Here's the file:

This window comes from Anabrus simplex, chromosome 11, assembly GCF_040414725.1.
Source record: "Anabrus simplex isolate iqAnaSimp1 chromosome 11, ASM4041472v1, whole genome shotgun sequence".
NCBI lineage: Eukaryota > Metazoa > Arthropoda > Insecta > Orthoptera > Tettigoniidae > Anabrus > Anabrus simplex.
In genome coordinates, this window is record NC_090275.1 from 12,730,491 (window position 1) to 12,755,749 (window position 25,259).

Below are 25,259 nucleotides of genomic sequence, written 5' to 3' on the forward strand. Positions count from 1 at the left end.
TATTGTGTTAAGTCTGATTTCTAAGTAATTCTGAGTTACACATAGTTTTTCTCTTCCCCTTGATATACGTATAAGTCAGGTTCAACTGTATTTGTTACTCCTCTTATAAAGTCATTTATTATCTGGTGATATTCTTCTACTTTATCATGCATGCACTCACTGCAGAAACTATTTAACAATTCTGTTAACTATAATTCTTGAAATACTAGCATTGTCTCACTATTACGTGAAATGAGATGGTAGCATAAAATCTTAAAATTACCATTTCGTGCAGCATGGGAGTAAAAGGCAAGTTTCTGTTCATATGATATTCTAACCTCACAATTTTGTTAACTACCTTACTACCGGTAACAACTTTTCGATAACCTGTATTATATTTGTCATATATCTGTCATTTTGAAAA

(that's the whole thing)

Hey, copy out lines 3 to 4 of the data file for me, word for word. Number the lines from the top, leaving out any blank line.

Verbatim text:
NCBI lineage: Eukaryota > Metazoa > Arthropoda > Insecta > Orthoptera > Tettigoniidae > Anabrus > Anabrus simplex.
In genome coordinates, this window is record NC_090275.1 from 12,730,491 (window position 1) to 12,755,749 (window position 25,259).